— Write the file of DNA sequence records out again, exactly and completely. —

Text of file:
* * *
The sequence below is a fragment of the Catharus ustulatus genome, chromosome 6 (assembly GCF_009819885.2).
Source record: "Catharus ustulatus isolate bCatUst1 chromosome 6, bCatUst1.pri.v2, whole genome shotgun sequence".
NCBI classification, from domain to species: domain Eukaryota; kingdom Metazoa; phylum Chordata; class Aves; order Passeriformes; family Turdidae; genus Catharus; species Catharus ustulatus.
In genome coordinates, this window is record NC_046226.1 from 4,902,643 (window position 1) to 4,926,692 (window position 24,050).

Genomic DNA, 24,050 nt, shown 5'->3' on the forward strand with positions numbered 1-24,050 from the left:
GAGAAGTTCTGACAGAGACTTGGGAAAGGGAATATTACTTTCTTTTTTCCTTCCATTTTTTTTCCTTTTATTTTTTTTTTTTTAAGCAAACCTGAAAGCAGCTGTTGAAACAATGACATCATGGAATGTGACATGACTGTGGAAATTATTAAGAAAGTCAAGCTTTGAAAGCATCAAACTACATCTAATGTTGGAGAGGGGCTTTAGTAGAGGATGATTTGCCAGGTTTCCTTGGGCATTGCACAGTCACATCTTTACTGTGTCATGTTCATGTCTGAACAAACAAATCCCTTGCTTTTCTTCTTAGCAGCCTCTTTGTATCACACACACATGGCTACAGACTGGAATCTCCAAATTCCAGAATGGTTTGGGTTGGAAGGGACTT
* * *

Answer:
The sequence below is a fragment of the Catharus ustulatus genome, chromosome 6 (assembly GCF_009819885.2).
Source record: "Catharus ustulatus isolate bCatUst1 chromosome 6, bCatUst1.pri.v2, whole genome shotgun sequence".
NCBI classification, from domain to species: domain Eukaryota; kingdom Metazoa; phylum Chordata; class Aves; order Passeriformes; family Turdidae; genus Catharus; species Catharus ustulatus.
In genome coordinates, this window is record NC_046226.1 from 4,902,643 (window position 1) to 4,926,692 (window position 24,050).

Genomic DNA, 24,050 nt, shown 5'->3' on the forward strand with positions numbered 1-24,050 from the left:
GAGAAGTTCTGACAGAGACTTGGGAAAGGGAATATTACTTTCTTTTTTCCTTCCATTTTTTTTCCTTTTATTTTTTTTTTTTTAAGCAAACCTGAAAGCAGCTGTTGAAACAATGACATCATGGAATGTGACATGACTGTGGAAATTATTAAGAAAGTCAAGCTTTGAAAGCATCAAACTACATCTAATGTTGGAGAGGGGCTTTAGTAGAGGATGATTTGCCAGGTTTCCTTGGGCATTGCACAGTCACATCTTTACTGTGTCATGTTCATGTCTGAACAAACAAATCCCTTGCTTTTCTTCTTAGCAGCCTCTTTGTATCACACACACATGGCTACAGACTGGAATCTCCAAATTCCAGAATGGTTTGGGTTGGAAGGGACTT